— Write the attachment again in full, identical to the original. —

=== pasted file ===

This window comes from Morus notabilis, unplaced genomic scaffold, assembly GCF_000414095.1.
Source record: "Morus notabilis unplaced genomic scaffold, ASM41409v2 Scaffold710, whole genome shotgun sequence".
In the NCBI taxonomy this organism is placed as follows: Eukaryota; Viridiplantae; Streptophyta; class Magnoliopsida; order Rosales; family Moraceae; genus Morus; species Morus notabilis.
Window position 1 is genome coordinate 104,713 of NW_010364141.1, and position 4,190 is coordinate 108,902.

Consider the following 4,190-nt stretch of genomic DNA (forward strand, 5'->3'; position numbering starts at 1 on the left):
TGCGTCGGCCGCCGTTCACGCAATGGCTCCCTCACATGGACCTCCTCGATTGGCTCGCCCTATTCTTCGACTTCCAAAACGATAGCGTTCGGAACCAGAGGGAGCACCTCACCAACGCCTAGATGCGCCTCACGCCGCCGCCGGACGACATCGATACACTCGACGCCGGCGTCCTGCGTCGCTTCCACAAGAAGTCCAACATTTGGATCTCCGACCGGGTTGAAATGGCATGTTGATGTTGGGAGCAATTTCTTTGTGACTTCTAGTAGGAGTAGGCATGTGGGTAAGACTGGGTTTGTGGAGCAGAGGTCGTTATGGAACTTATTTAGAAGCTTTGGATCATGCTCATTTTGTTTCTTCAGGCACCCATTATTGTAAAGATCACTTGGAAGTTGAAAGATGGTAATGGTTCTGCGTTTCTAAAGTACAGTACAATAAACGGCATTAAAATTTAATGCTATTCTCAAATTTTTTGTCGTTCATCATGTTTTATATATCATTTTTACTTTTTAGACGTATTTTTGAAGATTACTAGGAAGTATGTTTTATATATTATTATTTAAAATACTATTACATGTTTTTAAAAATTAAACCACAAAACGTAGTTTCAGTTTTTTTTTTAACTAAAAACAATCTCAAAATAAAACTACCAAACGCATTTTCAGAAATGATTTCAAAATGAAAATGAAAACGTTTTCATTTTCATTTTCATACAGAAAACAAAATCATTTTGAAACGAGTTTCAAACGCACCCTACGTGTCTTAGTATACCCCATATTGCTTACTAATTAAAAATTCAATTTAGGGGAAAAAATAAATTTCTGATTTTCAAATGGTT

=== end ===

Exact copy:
This window comes from Morus notabilis, unplaced genomic scaffold, assembly GCF_000414095.1.
Source record: "Morus notabilis unplaced genomic scaffold, ASM41409v2 Scaffold710, whole genome shotgun sequence".
In the NCBI taxonomy this organism is placed as follows: Eukaryota; Viridiplantae; Streptophyta; class Magnoliopsida; order Rosales; family Moraceae; genus Morus; species Morus notabilis.
Window position 1 is genome coordinate 104,713 of NW_010364141.1, and position 4,190 is coordinate 108,902.

Consider the following 4,190-nt stretch of genomic DNA (forward strand, 5'->3'; position numbering starts at 1 on the left):
TGCGTCGGCCGCCGTTCACGCAATGGCTCCCTCACATGGACCTCCTCGATTGGCTCGCCCTATTCTTCGACTTCCAAAACGATAGCGTTCGGAACCAGAGGGAGCACCTCACCAACGCCTAGATGCGCCTCACGCCGCCGCCGGACGACATCGATACACTCGACGCCGGCGTCCTGCGTCGCTTCCACAAGAAGTCCAACATTTGGATCTCCGACCGGGTTGAAATGGCATGTTGATGTTGGGAGCAATTTCTTTGTGACTTCTAGTAGGAGTAGGCATGTGGGTAAGACTGGGTTTGTGGAGCAGAGGTCGTTATGGAACTTATTTAGAAGCTTTGGATCATGCTCATTTTGTTTCTTCAGGCACCCATTATTGTAAAGATCACTTGGAAGTTGAAAGATGGTAATGGTTCTGCGTTTCTAAAGTACAGTACAATAAACGGCATTAAAATTTAATGCTATTCTCAAATTTTTTGTCGTTCATCATGTTTTATATATCATTTTTACTTTTTAGACGTATTTTTGAAGATTACTAGGAAGTATGTTTTATATATTATTATTTAAAATACTATTACATGTTTTTAAAAATTAAACCACAAAACGTAGTTTCAGTTTTTTTTTTAACTAAAAACAATCTCAAAATAAAACTACCAAACGCATTTTCAGAAATGATTTCAAAATGAAAATGAAAACGTTTTCATTTTCATTTTCATACAGAAAACAAAATCATTTTGAAACGAGTTTCAAACGCACCCTACGTGTCTTAGTATACCCCATATTGCTTACTAATTAAAAATTCAATTTAGGGGAAAAAATAAATTTCTGATTTTCAAATGGTT